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NoleATL

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I can't figure out why Republican legislatures want more unwanted babies to be born. They don't want to fund them. They don't want crime. They don't want people in poverty to have to be paid for, so why in the hell do they want more kids? It sure as hell isn't because the care about the unborn. No way in hell does Ted Cruz give a shit, really, about babies being aborted. No way in hell that matters to him.
They want the lunatic Christian Conservative vote. And, those adamantly opposed to abortion will widely open their wallets and vote.
 

goldmom

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I taught these types of kids. 20 years later I see so many headed to jail. There are several topics, like this one, where we really agree. We just don’t concur on which group of leaders will get the topic to the endgame you and I would like it to reach.

I saw these kids too in Texas. Dropped at 6:59 AM on the walkway at school, to get the free breakfast. Wash your face and hands real good because you fell asleep at 11 o’clock with no bath. Free lunch of course and then the after school extended day care with the after school snack which for some was their dinner. The principal went through six or seven loaves of bread and two jars of peanut butter so the kids could get a litmore sustenance. Mom pulled up at one minute before Extended Care was over, her boyfriend driving, she gets out and yells hurry up and get in.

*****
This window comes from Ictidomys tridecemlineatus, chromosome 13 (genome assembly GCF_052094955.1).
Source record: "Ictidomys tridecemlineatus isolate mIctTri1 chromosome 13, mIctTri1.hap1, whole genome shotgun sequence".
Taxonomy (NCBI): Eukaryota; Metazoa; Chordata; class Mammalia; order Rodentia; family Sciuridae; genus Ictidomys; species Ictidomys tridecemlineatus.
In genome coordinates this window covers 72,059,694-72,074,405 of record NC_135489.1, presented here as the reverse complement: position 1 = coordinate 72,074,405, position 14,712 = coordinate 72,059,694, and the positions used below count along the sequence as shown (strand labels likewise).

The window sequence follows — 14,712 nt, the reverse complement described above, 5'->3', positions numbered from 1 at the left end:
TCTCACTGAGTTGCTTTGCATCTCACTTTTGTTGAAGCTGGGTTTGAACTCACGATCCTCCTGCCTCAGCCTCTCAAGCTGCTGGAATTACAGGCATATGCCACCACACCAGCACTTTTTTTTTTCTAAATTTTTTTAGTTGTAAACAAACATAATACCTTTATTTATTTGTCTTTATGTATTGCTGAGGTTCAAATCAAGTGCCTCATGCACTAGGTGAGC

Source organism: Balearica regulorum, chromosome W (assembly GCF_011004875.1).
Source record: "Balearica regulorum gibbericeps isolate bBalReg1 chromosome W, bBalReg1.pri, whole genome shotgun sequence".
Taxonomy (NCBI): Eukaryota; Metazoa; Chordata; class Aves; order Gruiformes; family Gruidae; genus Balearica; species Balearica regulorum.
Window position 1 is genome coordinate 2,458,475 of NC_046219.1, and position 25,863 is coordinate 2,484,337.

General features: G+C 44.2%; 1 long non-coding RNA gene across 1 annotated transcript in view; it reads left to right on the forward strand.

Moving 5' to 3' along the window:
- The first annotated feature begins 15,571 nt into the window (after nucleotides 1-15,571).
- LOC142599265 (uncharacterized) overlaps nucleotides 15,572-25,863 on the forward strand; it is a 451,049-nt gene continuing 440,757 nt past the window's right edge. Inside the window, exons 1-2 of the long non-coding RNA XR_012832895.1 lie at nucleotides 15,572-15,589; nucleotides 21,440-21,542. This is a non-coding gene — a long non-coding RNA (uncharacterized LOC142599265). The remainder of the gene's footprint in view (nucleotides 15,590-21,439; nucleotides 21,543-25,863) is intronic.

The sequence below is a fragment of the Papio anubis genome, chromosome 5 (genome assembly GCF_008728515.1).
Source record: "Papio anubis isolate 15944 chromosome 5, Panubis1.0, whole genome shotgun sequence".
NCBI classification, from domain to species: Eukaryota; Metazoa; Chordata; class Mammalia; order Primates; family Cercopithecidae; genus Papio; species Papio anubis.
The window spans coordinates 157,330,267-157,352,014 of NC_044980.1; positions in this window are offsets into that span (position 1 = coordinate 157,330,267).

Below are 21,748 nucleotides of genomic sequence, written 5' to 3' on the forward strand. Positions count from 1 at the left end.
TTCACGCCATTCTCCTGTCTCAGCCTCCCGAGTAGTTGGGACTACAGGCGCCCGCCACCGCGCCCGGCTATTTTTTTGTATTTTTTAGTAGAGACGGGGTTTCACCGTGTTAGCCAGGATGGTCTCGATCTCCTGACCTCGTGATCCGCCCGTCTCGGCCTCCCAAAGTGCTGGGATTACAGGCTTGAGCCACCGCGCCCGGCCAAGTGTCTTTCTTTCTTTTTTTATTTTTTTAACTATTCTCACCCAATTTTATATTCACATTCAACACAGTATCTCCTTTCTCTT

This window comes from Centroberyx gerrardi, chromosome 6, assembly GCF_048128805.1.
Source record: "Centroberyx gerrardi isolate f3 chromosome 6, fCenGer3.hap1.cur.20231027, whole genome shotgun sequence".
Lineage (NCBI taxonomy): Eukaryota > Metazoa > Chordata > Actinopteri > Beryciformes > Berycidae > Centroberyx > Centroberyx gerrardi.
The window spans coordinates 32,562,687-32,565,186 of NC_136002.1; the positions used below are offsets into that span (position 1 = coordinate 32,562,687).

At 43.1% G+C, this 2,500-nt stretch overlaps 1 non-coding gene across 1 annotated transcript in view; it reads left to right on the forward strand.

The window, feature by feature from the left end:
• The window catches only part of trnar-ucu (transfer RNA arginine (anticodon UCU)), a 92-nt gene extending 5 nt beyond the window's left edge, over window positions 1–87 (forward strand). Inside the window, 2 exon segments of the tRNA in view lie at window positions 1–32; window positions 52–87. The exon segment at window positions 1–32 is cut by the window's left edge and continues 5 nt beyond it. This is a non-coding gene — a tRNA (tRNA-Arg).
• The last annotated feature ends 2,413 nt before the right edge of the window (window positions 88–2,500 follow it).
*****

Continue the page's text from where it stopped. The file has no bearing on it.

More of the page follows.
No hi sweetie how was your day, no hug.
She has a man and that’s the ticket.
I could go on and it used to upset me a lot. These were primary grade little ones. My husband used to tell me don’t take the sub jobs over at that school since it upsets you. I felt guilty but eventually I slid into full time at a high school.
It’s been going on for years and years.
Don’t make babies you don’t really want.
 
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ft254

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We are at the point where it isn't the constituents who are in the minds of the pro life zealots. They have outpaced polling on several social issues. There are quite a few GOP officials who have stated they will go after not. only the morning after pill, but birth control pills, too.
And, not directed at you, I appreciate your candor, but every one of these pushes comes with a promise to cut any program that helps out the working poor with kids, single moms...